- “Face Nation” host Margaret Brennan asked Robert Gates if Trump’s run for president was a threat to national security.
- In a CBS interview, the former defense secretary expressed “concern” about the other Trump candidates.
- “That’s where I am,” he said of his feelings for the former president.
Former Defense Secretary Robert Gates said in an interview broadcast on Sunday that former President Donald Trump’s 2024 White House candidacy would be “worry” for him.
when asked CBS “Face Nation” host Margaret Brennan has expressed some hesitation if the prospect of Trump’s return to the Oval Office poses a threat to national security.
“That’s what I’m worried about,” said Gates, director of the CIA from 1991 to 1993 and Secretary of Defense from 2006 to 2011 during the reigns of George W. Bush and Barack Obama.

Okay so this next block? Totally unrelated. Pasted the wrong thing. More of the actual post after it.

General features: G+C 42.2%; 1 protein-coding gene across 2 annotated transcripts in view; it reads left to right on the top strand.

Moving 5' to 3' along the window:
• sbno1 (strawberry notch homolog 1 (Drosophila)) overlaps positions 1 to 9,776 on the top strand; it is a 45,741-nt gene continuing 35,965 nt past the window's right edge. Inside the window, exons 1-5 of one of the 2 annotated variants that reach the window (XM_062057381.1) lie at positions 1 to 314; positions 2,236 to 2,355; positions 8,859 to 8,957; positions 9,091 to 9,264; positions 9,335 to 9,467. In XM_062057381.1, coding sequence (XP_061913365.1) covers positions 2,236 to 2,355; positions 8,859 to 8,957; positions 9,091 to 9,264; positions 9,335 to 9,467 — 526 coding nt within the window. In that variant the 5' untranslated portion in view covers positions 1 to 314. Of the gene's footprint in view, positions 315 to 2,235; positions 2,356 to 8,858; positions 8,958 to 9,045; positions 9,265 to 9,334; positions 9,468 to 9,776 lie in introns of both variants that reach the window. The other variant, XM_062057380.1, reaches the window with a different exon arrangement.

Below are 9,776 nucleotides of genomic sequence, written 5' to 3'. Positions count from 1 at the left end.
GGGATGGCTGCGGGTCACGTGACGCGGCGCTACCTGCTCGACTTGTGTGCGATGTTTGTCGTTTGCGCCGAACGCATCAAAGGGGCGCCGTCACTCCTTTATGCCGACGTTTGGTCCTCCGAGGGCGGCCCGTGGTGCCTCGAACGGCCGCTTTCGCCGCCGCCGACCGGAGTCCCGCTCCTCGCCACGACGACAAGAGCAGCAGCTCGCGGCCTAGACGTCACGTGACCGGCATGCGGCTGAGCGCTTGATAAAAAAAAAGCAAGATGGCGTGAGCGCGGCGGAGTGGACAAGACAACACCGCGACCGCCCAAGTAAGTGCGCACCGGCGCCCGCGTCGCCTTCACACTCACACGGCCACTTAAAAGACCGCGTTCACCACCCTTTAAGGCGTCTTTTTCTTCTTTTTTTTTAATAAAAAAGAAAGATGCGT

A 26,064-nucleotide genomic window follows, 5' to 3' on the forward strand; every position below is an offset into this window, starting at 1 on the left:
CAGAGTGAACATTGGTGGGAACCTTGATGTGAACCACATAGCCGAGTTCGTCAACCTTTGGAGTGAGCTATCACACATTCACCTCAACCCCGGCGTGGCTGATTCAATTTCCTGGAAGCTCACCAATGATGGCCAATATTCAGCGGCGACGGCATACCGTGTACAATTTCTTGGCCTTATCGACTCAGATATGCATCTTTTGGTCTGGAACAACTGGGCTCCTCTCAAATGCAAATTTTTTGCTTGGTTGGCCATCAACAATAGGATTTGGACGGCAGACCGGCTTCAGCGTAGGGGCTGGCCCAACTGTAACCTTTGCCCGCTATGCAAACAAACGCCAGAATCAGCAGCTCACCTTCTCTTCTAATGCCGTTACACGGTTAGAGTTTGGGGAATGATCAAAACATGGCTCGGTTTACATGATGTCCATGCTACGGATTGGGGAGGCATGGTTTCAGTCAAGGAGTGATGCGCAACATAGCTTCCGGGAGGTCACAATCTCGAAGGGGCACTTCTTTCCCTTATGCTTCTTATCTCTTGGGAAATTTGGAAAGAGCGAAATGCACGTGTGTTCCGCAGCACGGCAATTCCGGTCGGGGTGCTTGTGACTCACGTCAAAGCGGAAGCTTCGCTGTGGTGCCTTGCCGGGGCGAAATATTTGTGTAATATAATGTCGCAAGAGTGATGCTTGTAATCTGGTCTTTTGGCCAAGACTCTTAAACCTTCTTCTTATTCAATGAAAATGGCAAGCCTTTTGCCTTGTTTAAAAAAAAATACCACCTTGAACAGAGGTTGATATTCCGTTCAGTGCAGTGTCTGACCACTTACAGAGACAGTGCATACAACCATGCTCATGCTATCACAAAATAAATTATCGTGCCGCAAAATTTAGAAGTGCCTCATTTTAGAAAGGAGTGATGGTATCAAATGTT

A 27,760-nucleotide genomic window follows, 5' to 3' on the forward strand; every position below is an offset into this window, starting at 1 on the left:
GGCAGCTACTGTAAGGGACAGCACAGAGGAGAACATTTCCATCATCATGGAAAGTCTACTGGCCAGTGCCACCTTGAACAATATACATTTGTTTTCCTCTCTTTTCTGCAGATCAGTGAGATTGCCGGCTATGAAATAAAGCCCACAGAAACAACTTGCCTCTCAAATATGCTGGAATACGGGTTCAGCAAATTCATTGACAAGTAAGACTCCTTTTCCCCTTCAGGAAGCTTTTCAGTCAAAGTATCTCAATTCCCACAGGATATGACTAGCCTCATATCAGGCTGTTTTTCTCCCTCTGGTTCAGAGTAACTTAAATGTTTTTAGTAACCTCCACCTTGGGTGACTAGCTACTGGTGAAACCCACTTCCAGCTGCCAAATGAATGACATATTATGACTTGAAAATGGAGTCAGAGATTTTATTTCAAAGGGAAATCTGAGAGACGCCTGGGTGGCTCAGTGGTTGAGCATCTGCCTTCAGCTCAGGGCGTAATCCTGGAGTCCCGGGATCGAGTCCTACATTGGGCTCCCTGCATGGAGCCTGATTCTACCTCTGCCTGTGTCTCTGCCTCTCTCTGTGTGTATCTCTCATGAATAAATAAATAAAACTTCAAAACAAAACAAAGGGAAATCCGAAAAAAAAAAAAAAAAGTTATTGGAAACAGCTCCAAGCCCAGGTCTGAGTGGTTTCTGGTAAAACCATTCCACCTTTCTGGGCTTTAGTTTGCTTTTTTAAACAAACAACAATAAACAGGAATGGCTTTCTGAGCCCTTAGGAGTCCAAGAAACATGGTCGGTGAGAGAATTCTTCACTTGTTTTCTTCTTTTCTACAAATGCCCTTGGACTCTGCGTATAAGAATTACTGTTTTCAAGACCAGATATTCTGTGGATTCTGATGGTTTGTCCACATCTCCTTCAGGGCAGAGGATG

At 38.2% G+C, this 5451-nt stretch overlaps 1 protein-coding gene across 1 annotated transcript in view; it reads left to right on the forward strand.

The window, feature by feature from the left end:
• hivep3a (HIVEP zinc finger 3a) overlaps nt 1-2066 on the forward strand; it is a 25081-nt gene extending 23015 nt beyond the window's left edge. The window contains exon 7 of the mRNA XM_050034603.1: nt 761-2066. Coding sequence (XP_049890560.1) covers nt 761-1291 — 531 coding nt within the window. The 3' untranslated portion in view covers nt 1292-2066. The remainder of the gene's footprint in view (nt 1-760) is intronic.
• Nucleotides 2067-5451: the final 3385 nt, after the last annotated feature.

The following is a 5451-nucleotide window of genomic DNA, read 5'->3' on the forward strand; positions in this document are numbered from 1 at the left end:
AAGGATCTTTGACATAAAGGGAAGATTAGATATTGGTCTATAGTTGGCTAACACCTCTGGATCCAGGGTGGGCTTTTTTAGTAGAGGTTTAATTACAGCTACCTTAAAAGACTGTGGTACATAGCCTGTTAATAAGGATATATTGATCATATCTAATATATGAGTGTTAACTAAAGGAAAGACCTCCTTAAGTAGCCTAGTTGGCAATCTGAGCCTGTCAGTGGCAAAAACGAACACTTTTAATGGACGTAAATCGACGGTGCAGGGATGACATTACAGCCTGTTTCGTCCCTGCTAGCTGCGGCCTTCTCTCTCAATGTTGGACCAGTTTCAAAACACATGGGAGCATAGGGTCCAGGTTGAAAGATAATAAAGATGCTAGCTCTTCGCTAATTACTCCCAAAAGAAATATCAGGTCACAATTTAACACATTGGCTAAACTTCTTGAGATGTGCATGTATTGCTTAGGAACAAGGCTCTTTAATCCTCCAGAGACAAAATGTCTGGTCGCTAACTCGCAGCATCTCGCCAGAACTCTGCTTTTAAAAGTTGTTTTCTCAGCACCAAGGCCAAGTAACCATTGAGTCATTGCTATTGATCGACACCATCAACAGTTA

When Brennan said his answer was “a very diplomatic expression,” Gates admitted that it was his feelings right now.
“That’s where I am.” he replied
His remarks came as Brennan was referring to Mark Esper’s bombshell book about the Trump administration. In the book, the former defense secretary said the former president wanted to shoot protesters protesting the death of George Floyd, and the former commander’s ally – the chief of staff, called him disloyal when he refuted Trump’s claims about the murdered Iranian major Qassem Soleimani. .
In past interviews, Gates never said the warmest words to the former Republican commander-in-chief.
In a PBS interview in January 2020, Gates said: cursed Trump is divisive.
At the time, he said, “It is clear that becoming a unified president is significantly lower than the priorities of the incumbent president.” “I think he’s a distributor and I think he does it very consciously.”
The longtime Washington official also spoke critically of the Republican Party in a May 2021 “Face Nation” interview. He said the president he served would not be aware of what the current party has become.
He said at the time, “I worked for eight presidents. Five of them were Republicans. I don’t think any of them would recognize Republicans today.”
“The values and principles that Republicans have defended under those five presidents are rare these days,” he added.